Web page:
AML1/RUNX1 is the most frequently mutated gene in leukaemia and is central to the normal biology of hematopoietic stem and progenitor cells. However, the role of different AML1 isoforms within these primitive compartments is unclear. Here we investigate whether altering relative expression of AML1 isoforms impacts the balance between cell self-renewal and differentiation in vitro and in vivo.
Methods and Findings
The human AML1a isoform encodes a truncated molecule with DNA-binding but no transactivation capacity. We used a retrovirus-based approach to transduce AML1a into primitive haematopoietic cells isolated from the mouse. We observed that enforced AML1a expression increased the competitive engraftment potential of murine long-term reconstituting stem cells with the proportion of AML1a-expressing cells increasing over time in both primary and secondary recipients. Furthermore, AML1a expression dramatically increased primitive and committed progenitor activity in engrafted animals as assessed by long-term culture, cobblestone formation, and colony assays. In contrast, expression of the full-length isoform AML1b abrogated engraftment potential. In vitro, AML1b promoted differentiation while AML1a promoted proliferation of progenitors capable of short-term lymphomyeloid engraftment. Consistent with these findings, the relative abundance of AML1a was highest in the primitive stem/progenitor compartment of human cord blood, and forced expression of AML1a in these cells enhanced maintenance of primitive potential both in vitro and in vivo.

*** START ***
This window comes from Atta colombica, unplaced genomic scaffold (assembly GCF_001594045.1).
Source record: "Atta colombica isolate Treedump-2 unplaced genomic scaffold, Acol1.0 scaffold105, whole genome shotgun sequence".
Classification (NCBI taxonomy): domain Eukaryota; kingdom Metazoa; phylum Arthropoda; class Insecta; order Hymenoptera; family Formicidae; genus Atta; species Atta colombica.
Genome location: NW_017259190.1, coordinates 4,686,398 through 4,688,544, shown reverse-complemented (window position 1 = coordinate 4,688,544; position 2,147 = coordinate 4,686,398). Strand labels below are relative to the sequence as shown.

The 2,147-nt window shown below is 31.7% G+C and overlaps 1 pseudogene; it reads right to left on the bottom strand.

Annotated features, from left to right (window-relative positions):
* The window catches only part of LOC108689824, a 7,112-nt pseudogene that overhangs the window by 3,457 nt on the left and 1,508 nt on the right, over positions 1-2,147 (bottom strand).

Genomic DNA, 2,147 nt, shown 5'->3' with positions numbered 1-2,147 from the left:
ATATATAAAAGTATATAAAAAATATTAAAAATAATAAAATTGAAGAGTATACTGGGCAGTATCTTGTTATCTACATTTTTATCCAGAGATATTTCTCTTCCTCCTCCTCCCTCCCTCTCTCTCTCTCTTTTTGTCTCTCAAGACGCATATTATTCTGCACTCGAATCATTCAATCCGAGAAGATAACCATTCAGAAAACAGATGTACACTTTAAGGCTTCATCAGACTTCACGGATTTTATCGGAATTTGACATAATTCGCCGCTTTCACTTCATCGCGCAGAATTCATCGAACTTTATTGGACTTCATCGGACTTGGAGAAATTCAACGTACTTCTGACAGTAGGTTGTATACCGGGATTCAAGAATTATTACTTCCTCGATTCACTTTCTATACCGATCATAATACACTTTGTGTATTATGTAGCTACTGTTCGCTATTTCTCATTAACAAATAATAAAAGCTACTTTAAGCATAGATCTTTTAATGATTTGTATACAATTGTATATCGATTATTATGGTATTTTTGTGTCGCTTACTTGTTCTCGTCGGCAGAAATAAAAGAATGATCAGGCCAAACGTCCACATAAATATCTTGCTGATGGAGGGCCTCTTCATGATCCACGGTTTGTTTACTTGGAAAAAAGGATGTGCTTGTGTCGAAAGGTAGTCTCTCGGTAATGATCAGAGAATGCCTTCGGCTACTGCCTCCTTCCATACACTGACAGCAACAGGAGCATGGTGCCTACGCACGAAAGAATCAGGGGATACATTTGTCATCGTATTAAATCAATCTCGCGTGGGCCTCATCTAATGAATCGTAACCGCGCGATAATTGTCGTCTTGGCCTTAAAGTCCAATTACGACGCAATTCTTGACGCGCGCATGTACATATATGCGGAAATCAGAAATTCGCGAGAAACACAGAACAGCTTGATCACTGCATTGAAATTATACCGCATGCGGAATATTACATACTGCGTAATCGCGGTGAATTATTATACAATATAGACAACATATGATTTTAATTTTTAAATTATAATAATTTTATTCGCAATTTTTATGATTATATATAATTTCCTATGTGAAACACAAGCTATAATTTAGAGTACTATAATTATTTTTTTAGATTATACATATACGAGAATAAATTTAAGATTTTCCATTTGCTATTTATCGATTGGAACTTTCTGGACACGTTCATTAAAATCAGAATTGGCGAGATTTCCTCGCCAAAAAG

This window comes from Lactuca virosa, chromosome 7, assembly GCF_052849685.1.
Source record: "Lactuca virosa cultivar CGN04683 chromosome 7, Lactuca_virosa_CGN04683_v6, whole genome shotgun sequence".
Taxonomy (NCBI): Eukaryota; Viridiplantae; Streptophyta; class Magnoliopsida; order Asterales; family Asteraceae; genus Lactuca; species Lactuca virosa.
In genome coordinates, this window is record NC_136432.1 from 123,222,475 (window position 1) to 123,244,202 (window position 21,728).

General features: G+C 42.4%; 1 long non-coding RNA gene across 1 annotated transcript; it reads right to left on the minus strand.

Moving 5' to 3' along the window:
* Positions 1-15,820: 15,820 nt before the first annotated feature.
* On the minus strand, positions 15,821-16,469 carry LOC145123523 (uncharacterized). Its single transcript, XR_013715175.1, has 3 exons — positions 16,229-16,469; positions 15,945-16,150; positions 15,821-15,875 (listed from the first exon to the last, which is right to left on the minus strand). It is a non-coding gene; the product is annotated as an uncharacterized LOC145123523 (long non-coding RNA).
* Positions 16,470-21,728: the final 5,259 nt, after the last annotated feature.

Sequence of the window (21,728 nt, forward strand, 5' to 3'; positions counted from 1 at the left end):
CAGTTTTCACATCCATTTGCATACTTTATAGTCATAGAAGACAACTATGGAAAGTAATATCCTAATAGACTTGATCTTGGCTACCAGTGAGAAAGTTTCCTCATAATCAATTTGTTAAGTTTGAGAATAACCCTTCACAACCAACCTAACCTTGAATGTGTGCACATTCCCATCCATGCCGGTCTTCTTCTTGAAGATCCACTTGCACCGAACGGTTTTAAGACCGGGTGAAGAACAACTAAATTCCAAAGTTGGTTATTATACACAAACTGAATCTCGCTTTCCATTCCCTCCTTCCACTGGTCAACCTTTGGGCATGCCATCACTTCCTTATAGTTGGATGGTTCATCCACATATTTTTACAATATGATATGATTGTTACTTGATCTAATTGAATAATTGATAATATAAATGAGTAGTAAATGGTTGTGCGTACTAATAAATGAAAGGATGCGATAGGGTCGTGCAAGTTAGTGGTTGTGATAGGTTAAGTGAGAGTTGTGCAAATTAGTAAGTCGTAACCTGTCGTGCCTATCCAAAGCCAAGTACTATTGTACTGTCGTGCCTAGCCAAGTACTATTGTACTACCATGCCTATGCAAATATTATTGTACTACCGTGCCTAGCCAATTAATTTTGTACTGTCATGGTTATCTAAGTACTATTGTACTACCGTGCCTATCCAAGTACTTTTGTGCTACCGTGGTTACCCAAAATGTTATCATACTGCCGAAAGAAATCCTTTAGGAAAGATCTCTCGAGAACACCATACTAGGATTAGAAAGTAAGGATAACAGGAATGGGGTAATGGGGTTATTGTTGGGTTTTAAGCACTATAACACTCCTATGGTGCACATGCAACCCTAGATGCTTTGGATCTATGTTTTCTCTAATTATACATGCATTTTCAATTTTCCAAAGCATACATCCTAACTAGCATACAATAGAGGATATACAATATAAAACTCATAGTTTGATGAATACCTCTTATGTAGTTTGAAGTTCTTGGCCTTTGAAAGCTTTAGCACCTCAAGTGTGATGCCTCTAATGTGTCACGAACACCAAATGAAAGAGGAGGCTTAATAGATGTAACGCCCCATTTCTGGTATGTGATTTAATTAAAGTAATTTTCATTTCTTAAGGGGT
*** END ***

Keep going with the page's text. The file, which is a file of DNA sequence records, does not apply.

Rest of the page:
These data demonstrate that the “a” isoform of AML1 has the capacity to potentiate stem and progenitor cell engraftment, both of which are required for successful clinical transplantation. This activity is consistent with its expression pattern in both normal and leukaemic cells. Manipulating the balance of AML1 isoform expression may offer novel therapeutic strategies, exploitable in the contexts of leukaemia and also in cord blood transplantation in adults, in whom stem and progenitor cell numbers are often limiting.
The truncated "a" isoform of AML1 is shown to have the capacity to potentiate stem and progenitor cell engraftment, both of which are required for successful clinical transplantation.
Editors' Summary